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Terrence Shannon Jr. and No. 11 Illinois take on FDU


If the season ended today, fifth-year senior guard Terrence Shannon Jr. almost certainly would have achieved enough to become No. 11 Illinois’ third Associated Press first-team All-American in the past four seasons.

Shannon, who ranks third in’s Player of the Year standings, enters Friday’s non-conference game between Illinois (9-2) and Fairleigh Dickinson (6-7) averaging 21.7 points and 4.5 rebounds per game. He shoots 51.4 percent from the field and 40.8 percent on 3-pointers, paces the Illini in assists, blocks and steals, and defends the opponent’s best guard every night.

Illinois coach Brad Underwood sings his praises every day — but hits his highest notes when sharing how Shannon’s brilliance boosts the collective.

A few recent examples: Marcus Domask, who has started 117 games in his career, matched Shannon’s career-high 33 points in a Dec. 5 win over Florida Atlantic with his own career-high 33 points. Quincy Guerrier, who has played 142 games in his career, buttressed Shannon’s 30 points against Missouri on Dec. 22 with a career-high 28 points. Coleman Hawkins added a season-high 15 points against Missouri as he drilled 3 of 5 3-pointers with the Tigers’ defense focused elsewhere.

“We’re basically pick your poison,” Underwood said after the Missouri game. “Who do you want to stop? Coleman is a pick-and-pop guy. You saw tonight, if you let him get his feet set, he’s going to make it. We’re not just one-dimensional. We’re not just a Terrence Shannon basketball team. You leave Quincy open, that opens up the floor. Space is what the game is about. And we’re able to space.”

According to, Illinois ranks 15th in the nation in Division I experience. When the Illini tip off each game, they go with three fifth-year players, one fourth year and one sophomore — and the other three players in their rotation are in their fifth, fourth and third year out of high school.

“(It’s) maturity,” Underwood said. “They’re playing to win. There’s no other agendas. They all are mature enough to know that winning helps all of them. There’s no ‘me, me, me.’ It’s all about their approach. They have fun together. They’re connected. They’re like personalities. There are no knuckleheads. Everything you think of that you could want to have in a connected team, we have. And that’s pretty cool.”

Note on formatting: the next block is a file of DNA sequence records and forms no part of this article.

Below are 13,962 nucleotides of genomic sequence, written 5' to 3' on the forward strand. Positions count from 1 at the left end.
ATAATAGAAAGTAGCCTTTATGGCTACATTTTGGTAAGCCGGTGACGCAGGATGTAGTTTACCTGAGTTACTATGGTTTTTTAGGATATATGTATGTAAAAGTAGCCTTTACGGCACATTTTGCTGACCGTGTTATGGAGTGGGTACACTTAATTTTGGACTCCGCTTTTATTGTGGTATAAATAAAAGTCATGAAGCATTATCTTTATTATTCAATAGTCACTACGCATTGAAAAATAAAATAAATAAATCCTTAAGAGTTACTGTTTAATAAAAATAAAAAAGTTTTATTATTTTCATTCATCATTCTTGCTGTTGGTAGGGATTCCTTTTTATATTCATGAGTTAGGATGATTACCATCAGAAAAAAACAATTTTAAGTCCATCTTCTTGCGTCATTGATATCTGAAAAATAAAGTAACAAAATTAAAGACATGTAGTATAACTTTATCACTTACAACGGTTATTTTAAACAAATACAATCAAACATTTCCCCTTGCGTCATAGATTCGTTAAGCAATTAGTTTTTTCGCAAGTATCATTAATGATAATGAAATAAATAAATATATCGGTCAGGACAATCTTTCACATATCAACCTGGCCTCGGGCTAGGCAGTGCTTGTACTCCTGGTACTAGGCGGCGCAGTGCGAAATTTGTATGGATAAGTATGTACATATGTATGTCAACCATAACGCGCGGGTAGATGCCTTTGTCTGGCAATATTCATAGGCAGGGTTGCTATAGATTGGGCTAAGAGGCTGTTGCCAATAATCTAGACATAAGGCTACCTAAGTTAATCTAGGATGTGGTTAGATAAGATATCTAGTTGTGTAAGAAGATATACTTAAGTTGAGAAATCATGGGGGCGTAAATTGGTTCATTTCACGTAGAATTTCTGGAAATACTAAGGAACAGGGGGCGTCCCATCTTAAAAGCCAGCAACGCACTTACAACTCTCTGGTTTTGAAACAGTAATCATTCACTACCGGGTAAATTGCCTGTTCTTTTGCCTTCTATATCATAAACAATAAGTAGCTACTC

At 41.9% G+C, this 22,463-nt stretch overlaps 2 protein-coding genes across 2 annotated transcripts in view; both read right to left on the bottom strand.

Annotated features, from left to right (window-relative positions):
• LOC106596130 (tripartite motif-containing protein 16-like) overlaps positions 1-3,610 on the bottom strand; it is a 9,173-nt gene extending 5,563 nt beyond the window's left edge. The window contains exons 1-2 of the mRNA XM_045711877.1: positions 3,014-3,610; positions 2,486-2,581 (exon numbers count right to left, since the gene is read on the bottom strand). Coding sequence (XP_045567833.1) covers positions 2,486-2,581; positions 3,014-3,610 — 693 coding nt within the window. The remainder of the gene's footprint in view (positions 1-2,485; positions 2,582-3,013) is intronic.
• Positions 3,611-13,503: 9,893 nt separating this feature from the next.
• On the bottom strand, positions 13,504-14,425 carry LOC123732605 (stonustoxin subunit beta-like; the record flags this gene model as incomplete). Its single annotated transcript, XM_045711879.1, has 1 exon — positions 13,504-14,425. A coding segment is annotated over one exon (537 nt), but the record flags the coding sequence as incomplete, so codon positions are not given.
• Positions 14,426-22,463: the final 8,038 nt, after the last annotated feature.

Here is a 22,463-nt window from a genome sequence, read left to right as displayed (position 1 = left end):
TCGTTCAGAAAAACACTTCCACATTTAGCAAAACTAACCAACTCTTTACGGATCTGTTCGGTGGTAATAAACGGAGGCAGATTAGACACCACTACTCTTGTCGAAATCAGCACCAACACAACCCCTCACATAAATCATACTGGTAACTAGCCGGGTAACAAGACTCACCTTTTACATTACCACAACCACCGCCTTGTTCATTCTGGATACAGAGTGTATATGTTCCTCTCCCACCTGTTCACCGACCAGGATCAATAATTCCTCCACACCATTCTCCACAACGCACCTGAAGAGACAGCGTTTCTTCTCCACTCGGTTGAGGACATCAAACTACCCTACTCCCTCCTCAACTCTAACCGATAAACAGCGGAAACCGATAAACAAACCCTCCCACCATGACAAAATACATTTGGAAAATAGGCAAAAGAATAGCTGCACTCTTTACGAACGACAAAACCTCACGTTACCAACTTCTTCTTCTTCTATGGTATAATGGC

This veteran bunch is in the middle of a nine-game stretch against schools that played in the NCAA Tournament last season. Fairleigh Dickinson is No. 5 in this run and ordinarily would rank last in terms of name recognition — but these are the Knights who became the second No. 16 seed in NCAA history to knock off a No. 1 seed when they beat Purdue last year.

While FDU head coach Tobin Anderson jumped to Iona shortly after stunning Purdue, the Knights elevated 39-year-old assistant Jack Castleberry to the top spot.

The Knights retain three starters and three backups from last year’s squad — including center Ansley Almonor (16.7 points, 5.8 rebounds) and Boilermakers slayer Sean Moore (11.5 points, 7.3 rebounds) — but the magic’s not quite the same this year even though they’re still playing at a dizzying tempo.

They are coming off a 92-69 loss to Fairfield before the holiday break, a game that saw the Knights outshot on field goals, three-point attempts and at the free-throw line. They also were outrebounded 40-37 and had 12 turnovers to eight for Fairfield.

“We need a lot more focus on some of the scouting report stuff and get back to who we are supposed to be,” Castleberry said after the game.

According to, the Knights rank 358th out of 362 Division I teams in defensive efficiency as they surrender 116.2 points per 100 possessions. Illinois, on the other hand, stands 13th nationally at 92.9 points allowed per 100 possessions.

“Everything we do (offensively) is based on the defensive side,” Underwood said.

–Field Level Media

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